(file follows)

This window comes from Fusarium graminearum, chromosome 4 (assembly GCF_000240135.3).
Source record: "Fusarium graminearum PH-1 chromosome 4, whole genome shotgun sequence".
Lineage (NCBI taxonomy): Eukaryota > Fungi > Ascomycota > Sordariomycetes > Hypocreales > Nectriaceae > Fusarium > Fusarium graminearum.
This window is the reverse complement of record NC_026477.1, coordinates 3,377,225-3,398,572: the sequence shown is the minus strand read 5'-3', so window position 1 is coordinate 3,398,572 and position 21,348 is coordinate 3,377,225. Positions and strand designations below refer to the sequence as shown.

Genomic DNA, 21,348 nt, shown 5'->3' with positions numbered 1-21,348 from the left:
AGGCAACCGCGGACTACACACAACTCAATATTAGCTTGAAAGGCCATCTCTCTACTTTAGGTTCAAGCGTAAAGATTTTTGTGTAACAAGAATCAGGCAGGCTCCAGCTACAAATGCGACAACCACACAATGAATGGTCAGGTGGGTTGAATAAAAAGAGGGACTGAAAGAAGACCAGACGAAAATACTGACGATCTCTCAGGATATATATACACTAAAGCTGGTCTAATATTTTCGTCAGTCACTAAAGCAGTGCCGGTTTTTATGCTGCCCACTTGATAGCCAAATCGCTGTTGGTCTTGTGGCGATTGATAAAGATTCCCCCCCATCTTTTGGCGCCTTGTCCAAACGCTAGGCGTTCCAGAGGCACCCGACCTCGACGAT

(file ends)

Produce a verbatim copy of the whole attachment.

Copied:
This window comes from Fusarium graminearum, chromosome 4 (assembly GCF_000240135.3).
Source record: "Fusarium graminearum PH-1 chromosome 4, whole genome shotgun sequence".
Lineage (NCBI taxonomy): Eukaryota > Fungi > Ascomycota > Sordariomycetes > Hypocreales > Nectriaceae > Fusarium > Fusarium graminearum.
This window is the reverse complement of record NC_026477.1, coordinates 3,377,225-3,398,572: the sequence shown is the minus strand read 5'-3', so window position 1 is coordinate 3,398,572 and position 21,348 is coordinate 3,377,225. Positions and strand designations below refer to the sequence as shown.

Genomic DNA, 21,348 nt, shown 5'->3' with positions numbered 1-21,348 from the left:
AGGCAACCGCGGACTACACACAACTCAATATTAGCTTGAAAGGCCATCTCTCTACTTTAGGTTCAAGCGTAAAGATTTTTGTGTAACAAGAATCAGGCAGGCTCCAGCTACAAATGCGACAACCACACAATGAATGGTCAGGTGGGTTGAATAAAAAGAGGGACTGAAAGAAGACCAGACGAAAATACTGACGATCTCTCAGGATATATATACACTAAAGCTGGTCTAATATTTTCGTCAGTCACTAAAGCAGTGCCGGTTTTTATGCTGCCCACTTGATAGCCAAATCGCTGTTGGTCTTGTGGCGATTGATAAAGATTCCCCCCCATCTTTTGGCGCCTTGTCCAAACGCTAGGCGTTCCAGAGGCACCCGACCTCGACGAT